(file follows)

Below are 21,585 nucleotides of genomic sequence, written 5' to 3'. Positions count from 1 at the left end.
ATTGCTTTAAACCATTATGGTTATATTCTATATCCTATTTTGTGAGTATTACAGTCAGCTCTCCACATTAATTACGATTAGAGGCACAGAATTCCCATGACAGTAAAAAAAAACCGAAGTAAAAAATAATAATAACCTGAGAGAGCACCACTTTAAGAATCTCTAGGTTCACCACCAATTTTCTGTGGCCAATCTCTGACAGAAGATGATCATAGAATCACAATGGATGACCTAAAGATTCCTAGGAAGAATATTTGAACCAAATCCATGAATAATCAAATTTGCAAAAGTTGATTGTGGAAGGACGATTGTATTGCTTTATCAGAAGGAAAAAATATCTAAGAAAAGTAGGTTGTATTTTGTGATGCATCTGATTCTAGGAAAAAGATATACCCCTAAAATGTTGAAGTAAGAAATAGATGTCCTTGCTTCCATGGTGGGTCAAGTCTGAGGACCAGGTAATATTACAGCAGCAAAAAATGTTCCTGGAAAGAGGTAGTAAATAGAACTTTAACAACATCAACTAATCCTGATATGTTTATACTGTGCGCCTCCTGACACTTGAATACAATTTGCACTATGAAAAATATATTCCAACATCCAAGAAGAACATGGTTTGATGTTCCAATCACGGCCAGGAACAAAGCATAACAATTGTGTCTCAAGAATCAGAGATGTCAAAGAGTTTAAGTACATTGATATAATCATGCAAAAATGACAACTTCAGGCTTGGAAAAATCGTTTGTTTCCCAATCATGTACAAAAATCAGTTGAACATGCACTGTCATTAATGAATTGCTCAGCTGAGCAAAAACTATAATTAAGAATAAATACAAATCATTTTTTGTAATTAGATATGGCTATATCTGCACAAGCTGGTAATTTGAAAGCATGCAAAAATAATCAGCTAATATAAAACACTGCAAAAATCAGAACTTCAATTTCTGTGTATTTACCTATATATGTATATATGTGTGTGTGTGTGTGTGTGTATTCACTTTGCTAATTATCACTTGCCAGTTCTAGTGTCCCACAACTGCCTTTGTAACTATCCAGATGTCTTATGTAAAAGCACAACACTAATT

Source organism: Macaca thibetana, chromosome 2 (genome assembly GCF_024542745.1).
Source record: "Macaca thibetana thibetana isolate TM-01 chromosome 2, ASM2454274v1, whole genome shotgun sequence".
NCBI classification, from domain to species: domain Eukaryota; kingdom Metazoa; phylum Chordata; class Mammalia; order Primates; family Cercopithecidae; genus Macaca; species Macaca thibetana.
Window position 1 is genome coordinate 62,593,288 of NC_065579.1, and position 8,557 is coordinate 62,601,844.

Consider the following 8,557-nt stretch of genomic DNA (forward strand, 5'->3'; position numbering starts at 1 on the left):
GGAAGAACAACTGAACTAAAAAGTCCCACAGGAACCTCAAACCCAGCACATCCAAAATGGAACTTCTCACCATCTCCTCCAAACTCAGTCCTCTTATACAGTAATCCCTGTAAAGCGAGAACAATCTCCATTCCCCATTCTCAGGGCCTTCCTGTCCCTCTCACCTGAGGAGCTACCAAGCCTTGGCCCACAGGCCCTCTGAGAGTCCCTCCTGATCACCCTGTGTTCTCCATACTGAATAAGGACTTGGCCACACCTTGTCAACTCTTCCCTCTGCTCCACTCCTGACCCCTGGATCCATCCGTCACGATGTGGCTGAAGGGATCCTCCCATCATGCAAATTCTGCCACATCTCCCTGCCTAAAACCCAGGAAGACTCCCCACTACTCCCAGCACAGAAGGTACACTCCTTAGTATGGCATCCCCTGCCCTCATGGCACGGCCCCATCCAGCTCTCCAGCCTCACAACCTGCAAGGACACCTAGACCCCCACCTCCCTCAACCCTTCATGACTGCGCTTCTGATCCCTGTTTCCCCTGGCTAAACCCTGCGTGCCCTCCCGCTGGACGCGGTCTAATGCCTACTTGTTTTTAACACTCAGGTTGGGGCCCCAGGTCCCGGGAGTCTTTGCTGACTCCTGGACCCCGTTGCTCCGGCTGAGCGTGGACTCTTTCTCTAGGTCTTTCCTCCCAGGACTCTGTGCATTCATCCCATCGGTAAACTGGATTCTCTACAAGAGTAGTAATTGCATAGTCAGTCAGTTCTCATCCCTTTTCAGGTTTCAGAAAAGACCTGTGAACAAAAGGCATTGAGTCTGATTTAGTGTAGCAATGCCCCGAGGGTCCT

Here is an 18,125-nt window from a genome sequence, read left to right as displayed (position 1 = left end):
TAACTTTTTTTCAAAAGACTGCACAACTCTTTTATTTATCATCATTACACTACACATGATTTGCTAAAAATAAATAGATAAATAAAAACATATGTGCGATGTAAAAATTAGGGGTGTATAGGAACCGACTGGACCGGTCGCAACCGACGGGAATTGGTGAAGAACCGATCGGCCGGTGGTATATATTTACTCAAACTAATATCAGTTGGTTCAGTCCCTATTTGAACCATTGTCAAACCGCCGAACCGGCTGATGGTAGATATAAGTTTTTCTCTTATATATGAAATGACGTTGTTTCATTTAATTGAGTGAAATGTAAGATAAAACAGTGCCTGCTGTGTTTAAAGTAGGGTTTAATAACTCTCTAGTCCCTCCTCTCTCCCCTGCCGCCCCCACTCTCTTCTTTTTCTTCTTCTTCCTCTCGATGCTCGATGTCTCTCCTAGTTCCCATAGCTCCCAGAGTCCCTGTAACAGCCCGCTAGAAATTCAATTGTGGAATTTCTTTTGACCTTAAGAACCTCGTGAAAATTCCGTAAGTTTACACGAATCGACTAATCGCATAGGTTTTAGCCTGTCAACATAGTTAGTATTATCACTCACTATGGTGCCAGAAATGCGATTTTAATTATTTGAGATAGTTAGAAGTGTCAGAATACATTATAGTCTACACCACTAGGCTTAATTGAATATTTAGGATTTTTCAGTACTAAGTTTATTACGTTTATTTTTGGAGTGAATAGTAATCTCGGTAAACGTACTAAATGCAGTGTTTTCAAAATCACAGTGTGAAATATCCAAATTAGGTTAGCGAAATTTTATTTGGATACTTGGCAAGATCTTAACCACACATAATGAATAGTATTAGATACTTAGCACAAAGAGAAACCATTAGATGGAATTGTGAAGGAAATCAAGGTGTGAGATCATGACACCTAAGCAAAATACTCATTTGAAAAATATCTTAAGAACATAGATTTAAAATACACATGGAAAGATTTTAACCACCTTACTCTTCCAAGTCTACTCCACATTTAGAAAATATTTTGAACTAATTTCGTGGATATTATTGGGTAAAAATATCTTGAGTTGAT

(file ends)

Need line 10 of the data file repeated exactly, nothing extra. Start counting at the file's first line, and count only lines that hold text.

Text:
TAACTTTTTTTCAAAAGACTGCACAACTCTTTTATTTATCATCATTACACTACACATGATTTGCTAAAAATAAATAGATAAATAAAAACATATGTGCGATGTAAAAATTAGGGGTGTATAGGAACCGACTGGACCGGTCGCAACCGACGGGAATTGGTGAAGAACCGATCGGCCGGTGGTATATATTTACTCAAACTAATATCAGTTGGTTCAGTCCCTATTTGAACCATTGTCAAACCGCCGAACCGGCTGATGGTAGATATAAGTTTTTCTCTTATATATGAAATGACGTTGTTTCATTTAATTGAGTGAAATGTAAGATAAAACAGTGCCTGCTGTGTTTAAAGTAGGGTTTAATAACTCTCTAGTCCCTCCTCTCTCCCCTGCCGCCCCCACTCTCTTCTTTTTCTTCTTCTTCCTCTCGATGCTCGATGTCTCTCCTAGTTCCCATAGCTCCCAGAGTCCCTGTAACAGCCCGCTAGAAATTCAATTGTGGAATTTCTTTTGACCTTAAGAACCTCGTGAAAATTCCGTAAGTTTACACGAATCGACTAATCGCATAGGTTTTAGCCTGTCAACATAGTTAGTATTATCACTCACTATGGTGCCAGAAATGCGATTTTAATTATTTGAGATAGTTAGAAGTGTCAGAATACATTATAGTCTACACCACTAGGCTTAATTGAATATTTAGGATTTTTCAGTACTAAGTTTATTACGTTTATTTTTGGAGTGAATAGTAATCTCGGTAAACGTACTAAATGCAGTGTTTTCAAAATCACAGTGTGAAATATCCAAATTAGGTTAGCGAAATTTTATTTGGATACTTGGCAAGATCTTAACCACACATAATGAATAGTATTAGATACTTAGCACAAAGAGAAACCATTAGATGGAATTGTGAAGGAAATCAAGGTGTGAGATCATGACACCTAAGCAAAATACTCATTTGAAAAATATCTTAAGAACATAGATTTAAAATACACATGGAAAGATTTTAACCACCTTACTCTTCCAAGTCTACTCCACATTTAGAAAATATTTTGAACTAATTTCGTGGATATTATTGGGTAAAAATATCTTGAGTTGAT